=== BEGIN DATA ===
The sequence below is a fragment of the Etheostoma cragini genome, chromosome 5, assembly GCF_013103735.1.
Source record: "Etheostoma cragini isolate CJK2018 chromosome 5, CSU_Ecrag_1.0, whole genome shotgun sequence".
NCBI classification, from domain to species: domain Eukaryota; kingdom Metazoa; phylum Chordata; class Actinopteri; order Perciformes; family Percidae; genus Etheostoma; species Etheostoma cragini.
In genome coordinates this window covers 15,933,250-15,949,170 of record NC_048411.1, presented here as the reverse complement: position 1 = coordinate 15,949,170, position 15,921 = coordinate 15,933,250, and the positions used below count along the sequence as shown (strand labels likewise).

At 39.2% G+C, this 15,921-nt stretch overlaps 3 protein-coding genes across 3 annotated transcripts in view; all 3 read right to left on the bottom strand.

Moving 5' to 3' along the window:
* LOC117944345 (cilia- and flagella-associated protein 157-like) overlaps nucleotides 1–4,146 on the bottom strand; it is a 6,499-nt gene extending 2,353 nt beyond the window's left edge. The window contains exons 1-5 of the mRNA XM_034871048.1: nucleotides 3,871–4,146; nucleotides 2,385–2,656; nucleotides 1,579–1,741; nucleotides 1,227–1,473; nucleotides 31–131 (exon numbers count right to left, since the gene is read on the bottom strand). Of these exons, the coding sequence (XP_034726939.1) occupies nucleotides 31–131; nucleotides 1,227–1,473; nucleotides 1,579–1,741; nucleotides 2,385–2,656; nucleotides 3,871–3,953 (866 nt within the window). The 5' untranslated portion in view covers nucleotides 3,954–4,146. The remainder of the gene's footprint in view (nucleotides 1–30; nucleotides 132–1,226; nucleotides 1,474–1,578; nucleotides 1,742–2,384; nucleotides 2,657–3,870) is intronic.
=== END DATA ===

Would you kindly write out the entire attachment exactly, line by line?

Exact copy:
The sequence below is a fragment of the Etheostoma cragini genome, chromosome 5, assembly GCF_013103735.1.
Source record: "Etheostoma cragini isolate CJK2018 chromosome 5, CSU_Ecrag_1.0, whole genome shotgun sequence".
NCBI classification, from domain to species: domain Eukaryota; kingdom Metazoa; phylum Chordata; class Actinopteri; order Perciformes; family Percidae; genus Etheostoma; species Etheostoma cragini.
In genome coordinates this window covers 15,933,250-15,949,170 of record NC_048411.1, presented here as the reverse complement: position 1 = coordinate 15,949,170, position 15,921 = coordinate 15,933,250, and the positions used below count along the sequence as shown (strand labels likewise).

At 39.2% G+C, this 15,921-nt stretch overlaps 3 protein-coding genes across 3 annotated transcripts in view; all 3 read right to left on the bottom strand.

Moving 5' to 3' along the window:
* LOC117944345 (cilia- and flagella-associated protein 157-like) overlaps nucleotides 1–4,146 on the bottom strand; it is a 6,499-nt gene extending 2,353 nt beyond the window's left edge. The window contains exons 1-5 of the mRNA XM_034871048.1: nucleotides 3,871–4,146; nucleotides 2,385–2,656; nucleotides 1,579–1,741; nucleotides 1,227–1,473; nucleotides 31–131 (exon numbers count right to left, since the gene is read on the bottom strand). Of these exons, the coding sequence (XP_034726939.1) occupies nucleotides 31–131; nucleotides 1,227–1,473; nucleotides 1,579–1,741; nucleotides 2,385–2,656; nucleotides 3,871–3,953 (866 nt within the window). The 5' untranslated portion in view covers nucleotides 3,954–4,146. The remainder of the gene's footprint in view (nucleotides 1–30; nucleotides 132–1,226; nucleotides 1,474–1,578; nucleotides 1,742–2,384; nucleotides 2,657–3,870) is intronic.